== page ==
The engine was first produced in 1927 at 450hp (340kW), which soon improved in the IB version to 525hp (390kW).  This variant saw widespread use in the Hawker Hart family that was the mainstay of British air power during the early 1930s.  However it was not long before line improvements increased power dramatically and the V-12 model provided 695hp (520kW) at 3 000 rpm with no basic change to the design.

One key advance in the Kestrel was the use of a pressurised cooling system.  Water boils at 100 °C at standard atmospheric pressure, but this temperature decreases with altitude.  Since the amount of heat carried out of the engine is a function of coolant temperature and volume, if the coolant has to be kept below boiling point an increasing amount of fluid has to be used, along with an increasingly large radiator to cool it.  The solution was to pressurise the entire cooling system, thereby not only preventing the decrease in cooling performance with altitude, but in fact increasing the boiling point even on the ground.  The Kestrel was built to have sufficient pressure to maintain the boiling point at about 150 °C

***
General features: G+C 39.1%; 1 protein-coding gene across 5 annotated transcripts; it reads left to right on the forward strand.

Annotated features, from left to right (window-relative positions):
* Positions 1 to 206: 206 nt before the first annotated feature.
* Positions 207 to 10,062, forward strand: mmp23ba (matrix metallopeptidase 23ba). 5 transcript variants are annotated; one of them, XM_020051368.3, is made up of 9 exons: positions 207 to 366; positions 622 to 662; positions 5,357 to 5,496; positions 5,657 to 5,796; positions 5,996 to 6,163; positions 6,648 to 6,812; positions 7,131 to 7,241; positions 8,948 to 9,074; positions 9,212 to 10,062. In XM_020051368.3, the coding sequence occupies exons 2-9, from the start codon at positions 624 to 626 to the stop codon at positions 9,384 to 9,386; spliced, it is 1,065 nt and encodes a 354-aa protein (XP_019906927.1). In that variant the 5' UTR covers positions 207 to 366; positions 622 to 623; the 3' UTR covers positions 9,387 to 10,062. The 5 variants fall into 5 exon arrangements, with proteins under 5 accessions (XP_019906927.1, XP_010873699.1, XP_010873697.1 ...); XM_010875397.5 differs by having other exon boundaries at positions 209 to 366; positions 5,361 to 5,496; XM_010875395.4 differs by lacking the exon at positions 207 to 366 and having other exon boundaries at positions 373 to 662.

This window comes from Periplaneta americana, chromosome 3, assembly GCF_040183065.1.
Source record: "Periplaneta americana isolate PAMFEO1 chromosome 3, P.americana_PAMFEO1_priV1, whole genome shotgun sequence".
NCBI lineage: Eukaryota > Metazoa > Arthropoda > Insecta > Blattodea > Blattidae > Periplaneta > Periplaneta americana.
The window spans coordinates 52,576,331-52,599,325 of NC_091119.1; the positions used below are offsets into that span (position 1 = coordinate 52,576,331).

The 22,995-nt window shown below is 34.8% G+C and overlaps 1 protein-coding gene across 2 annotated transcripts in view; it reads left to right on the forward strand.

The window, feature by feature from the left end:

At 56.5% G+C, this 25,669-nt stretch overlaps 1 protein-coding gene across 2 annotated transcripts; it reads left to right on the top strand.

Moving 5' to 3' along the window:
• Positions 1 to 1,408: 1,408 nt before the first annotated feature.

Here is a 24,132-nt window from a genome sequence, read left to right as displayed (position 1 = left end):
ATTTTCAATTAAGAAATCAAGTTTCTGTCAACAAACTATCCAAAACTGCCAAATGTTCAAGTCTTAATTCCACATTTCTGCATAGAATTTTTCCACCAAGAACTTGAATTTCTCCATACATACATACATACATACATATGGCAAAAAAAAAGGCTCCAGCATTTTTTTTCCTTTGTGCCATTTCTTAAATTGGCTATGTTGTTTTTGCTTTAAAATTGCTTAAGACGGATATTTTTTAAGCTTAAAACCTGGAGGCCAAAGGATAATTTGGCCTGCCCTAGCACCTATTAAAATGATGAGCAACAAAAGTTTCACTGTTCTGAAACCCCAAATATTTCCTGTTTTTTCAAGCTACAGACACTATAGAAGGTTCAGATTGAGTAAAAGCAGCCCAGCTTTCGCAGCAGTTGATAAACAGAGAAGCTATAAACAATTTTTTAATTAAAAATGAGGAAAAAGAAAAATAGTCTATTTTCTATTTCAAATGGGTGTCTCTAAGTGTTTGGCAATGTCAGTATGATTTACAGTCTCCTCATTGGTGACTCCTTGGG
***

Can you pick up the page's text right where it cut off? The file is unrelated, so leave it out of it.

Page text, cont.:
A total of 414 aircraft were received by the South African Air Force during the late 1930’s and early 1940’s.  The Hartbees was built in South Africa and used as a bomber during the Campaign in East Africa 1940/41.  When the aircraft was withdrawn from operational use, it was used mainly for training purposes together with the Hawker Hart, Hind and Audax.

Engine Type:  12 Cylinder V-bank in-line supercharged and water cooled
Brake Horse Power:  4 575 to 6000 BHP
Revs Per Minute:  2 500 rpm
Weight: 1 000 lbs (454kg)
Oil Consumption:  4 to 8 pints (2.2 to 4.5) litres per hour